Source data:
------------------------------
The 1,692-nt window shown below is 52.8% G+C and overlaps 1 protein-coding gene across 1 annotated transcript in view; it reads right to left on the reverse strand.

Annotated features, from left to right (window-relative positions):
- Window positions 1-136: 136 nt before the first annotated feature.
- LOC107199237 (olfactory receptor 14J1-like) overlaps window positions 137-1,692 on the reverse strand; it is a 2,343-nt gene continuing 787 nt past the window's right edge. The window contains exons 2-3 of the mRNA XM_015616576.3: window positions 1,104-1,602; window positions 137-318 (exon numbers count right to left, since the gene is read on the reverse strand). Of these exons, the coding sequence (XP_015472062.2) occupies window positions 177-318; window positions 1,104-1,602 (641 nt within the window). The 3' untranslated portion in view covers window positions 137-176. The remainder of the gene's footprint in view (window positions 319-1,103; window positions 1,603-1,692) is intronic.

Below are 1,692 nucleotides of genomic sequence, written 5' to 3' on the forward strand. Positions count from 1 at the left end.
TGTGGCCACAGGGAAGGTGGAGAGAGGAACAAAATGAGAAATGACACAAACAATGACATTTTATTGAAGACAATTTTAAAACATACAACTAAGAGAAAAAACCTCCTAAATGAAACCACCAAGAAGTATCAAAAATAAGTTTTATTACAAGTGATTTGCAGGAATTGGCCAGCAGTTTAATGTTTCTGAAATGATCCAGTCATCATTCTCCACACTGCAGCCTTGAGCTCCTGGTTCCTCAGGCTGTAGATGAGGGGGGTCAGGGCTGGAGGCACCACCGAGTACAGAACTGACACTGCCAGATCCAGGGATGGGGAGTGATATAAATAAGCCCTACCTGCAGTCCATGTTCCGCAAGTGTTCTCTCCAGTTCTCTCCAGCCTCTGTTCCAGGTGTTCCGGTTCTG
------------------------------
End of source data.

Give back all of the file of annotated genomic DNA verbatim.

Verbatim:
The 1,692-nt window shown below is 52.8% G+C and overlaps 1 protein-coding gene across 1 annotated transcript in view; it reads right to left on the reverse strand.

Annotated features, from left to right (window-relative positions):
- Window positions 1-136: 136 nt before the first annotated feature.
- LOC107199237 (olfactory receptor 14J1-like) overlaps window positions 137-1,692 on the reverse strand; it is a 2,343-nt gene continuing 787 nt past the window's right edge. The window contains exons 2-3 of the mRNA XM_015616576.3: window positions 1,104-1,602; window positions 137-318 (exon numbers count right to left, since the gene is read on the reverse strand). Of these exons, the coding sequence (XP_015472062.2) occupies window positions 177-318; window positions 1,104-1,602 (641 nt within the window). The 3' untranslated portion in view covers window positions 137-176. The remainder of the gene's footprint in view (window positions 319-1,103; window positions 1,603-1,692) is intronic.

Below are 1,692 nucleotides of genomic sequence, written 5' to 3' on the forward strand. Positions count from 1 at the left end.
TGTGGCCACAGGGAAGGTGGAGAGAGGAACAAAATGAGAAATGACACAAACAATGACATTTTATTGAAGACAATTTTAAAACATACAACTAAGAGAAAAAACCTCCTAAATGAAACCACCAAGAAGTATCAAAAATAAGTTTTATTACAAGTGATTTGCAGGAATTGGCCAGCAGTTTAATGTTTCTGAAATGATCCAGTCATCATTCTCCACACTGCAGCCTTGAGCTCCTGGTTCCTCAGGCTGTAGATGAGGGGGGTCAGGGCTGGAGGCACCACCGAGTACAGAACTGACACTGCCAGATCCAGGGATGGGGAGTGATATAAATAAGCCCTACCTGCAGTCCATGTTCCGCAAGTGTTCTCTCCAGTTCTCTCCAGCCTCTGTTCCAGGTGTTCCGGTTCTG